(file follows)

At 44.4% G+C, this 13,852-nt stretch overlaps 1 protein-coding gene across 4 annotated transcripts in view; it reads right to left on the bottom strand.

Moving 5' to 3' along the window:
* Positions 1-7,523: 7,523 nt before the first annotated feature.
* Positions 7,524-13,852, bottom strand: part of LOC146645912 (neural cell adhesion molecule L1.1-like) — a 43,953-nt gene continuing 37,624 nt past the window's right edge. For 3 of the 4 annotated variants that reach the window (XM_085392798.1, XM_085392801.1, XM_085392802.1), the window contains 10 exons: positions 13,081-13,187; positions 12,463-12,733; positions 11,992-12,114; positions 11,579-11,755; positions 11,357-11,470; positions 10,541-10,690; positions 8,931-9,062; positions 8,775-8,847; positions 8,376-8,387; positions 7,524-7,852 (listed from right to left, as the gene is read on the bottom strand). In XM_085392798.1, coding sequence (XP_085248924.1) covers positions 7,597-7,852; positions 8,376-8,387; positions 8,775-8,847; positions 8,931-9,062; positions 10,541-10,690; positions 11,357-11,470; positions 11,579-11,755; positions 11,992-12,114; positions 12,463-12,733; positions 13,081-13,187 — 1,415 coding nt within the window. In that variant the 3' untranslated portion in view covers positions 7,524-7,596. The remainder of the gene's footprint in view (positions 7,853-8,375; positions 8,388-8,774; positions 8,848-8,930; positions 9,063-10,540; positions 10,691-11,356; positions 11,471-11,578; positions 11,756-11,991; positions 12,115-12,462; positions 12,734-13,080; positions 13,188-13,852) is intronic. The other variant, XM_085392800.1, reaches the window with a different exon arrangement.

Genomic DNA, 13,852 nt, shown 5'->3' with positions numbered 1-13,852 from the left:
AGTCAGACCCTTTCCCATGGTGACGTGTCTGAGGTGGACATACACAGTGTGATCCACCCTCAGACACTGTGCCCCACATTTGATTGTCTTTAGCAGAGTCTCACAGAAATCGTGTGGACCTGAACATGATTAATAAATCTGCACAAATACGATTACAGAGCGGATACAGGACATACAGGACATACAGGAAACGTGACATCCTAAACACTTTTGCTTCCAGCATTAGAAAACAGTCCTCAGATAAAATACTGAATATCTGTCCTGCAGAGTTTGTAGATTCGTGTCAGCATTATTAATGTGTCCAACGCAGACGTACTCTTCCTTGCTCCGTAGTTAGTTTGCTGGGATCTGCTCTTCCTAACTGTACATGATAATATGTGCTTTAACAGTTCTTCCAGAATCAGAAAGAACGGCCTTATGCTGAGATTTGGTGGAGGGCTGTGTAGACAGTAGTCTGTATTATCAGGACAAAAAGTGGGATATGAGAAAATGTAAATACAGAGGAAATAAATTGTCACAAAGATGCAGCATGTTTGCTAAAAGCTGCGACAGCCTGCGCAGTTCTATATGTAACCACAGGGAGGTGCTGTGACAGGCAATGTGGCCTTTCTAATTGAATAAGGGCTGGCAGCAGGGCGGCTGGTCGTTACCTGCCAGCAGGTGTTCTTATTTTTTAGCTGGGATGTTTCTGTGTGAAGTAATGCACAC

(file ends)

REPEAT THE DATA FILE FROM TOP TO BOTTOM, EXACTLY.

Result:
At 44.4% G+C, this 13,852-nt stretch overlaps 1 protein-coding gene across 4 annotated transcripts in view; it reads right to left on the bottom strand.

Moving 5' to 3' along the window:
* Positions 1-7,523: 7,523 nt before the first annotated feature.
* Positions 7,524-13,852, bottom strand: part of LOC146645912 (neural cell adhesion molecule L1.1-like) — a 43,953-nt gene continuing 37,624 nt past the window's right edge. For 3 of the 4 annotated variants that reach the window (XM_085392798.1, XM_085392801.1, XM_085392802.1), the window contains 10 exons: positions 13,081-13,187; positions 12,463-12,733; positions 11,992-12,114; positions 11,579-11,755; positions 11,357-11,470; positions 10,541-10,690; positions 8,931-9,062; positions 8,775-8,847; positions 8,376-8,387; positions 7,524-7,852 (listed from right to left, as the gene is read on the bottom strand). In XM_085392798.1, coding sequence (XP_085248924.1) covers positions 7,597-7,852; positions 8,376-8,387; positions 8,775-8,847; positions 8,931-9,062; positions 10,541-10,690; positions 11,357-11,470; positions 11,579-11,755; positions 11,992-12,114; positions 12,463-12,733; positions 13,081-13,187 — 1,415 coding nt within the window. In that variant the 3' untranslated portion in view covers positions 7,524-7,596. The remainder of the gene's footprint in view (positions 7,853-8,375; positions 8,388-8,774; positions 8,848-8,930; positions 9,063-10,540; positions 10,691-11,356; positions 11,471-11,578; positions 11,756-11,991; positions 12,115-12,462; positions 12,734-13,080; positions 13,188-13,852) is intronic. The other variant, XM_085392800.1, reaches the window with a different exon arrangement.

Genomic DNA, 13,852 nt, shown 5'->3' with positions numbered 1-13,852 from the left:
AGTCAGACCCTTTCCCATGGTGACGTGTCTGAGGTGGACATACACAGTGTGATCCACCCTCAGACACTGTGCCCCACATTTGATTGTCTTTAGCAGAGTCTCACAGAAATCGTGTGGACCTGAACATGATTAATAAATCTGCACAAATACGATTACAGAGCGGATACAGGACATACAGGACATACAGGAAACGTGACATCCTAAACACTTTTGCTTCCAGCATTAGAAAACAGTCCTCAGATAAAATACTGAATATCTGTCCTGCAGAGTTTGTAGATTCGTGTCAGCATTATTAATGTGTCCAACGCAGACGTACTCTTCCTTGCTCCGTAGTTAGTTTGCTGGGATCTGCTCTTCCTAACTGTACATGATAATATGTGCTTTAACAGTTCTTCCAGAATCAGAAAGAACGGCCTTATGCTGAGATTTGGTGGAGGGCTGTGTAGACAGTAGTCTGTATTATCAGGACAAAAAGTGGGATATGAGAAAATGTAAATACAGAGGAAATAAATTGTCACAAAGATGCAGCATGTTTGCTAAAAGCTGCGACAGCCTGCGCAGTTCTATATGTAACCACAGGGAGGTGCTGTGACAGGCAATGTGGCCTTTCTAATTGAATAAGGGCTGGCAGCAGGGCGGCTGGTCGTTACCTGCCAGCAGGTGTTCTTATTTTTTAGCTGGGATGTTTCTGTGTGAAGTAATGCACAC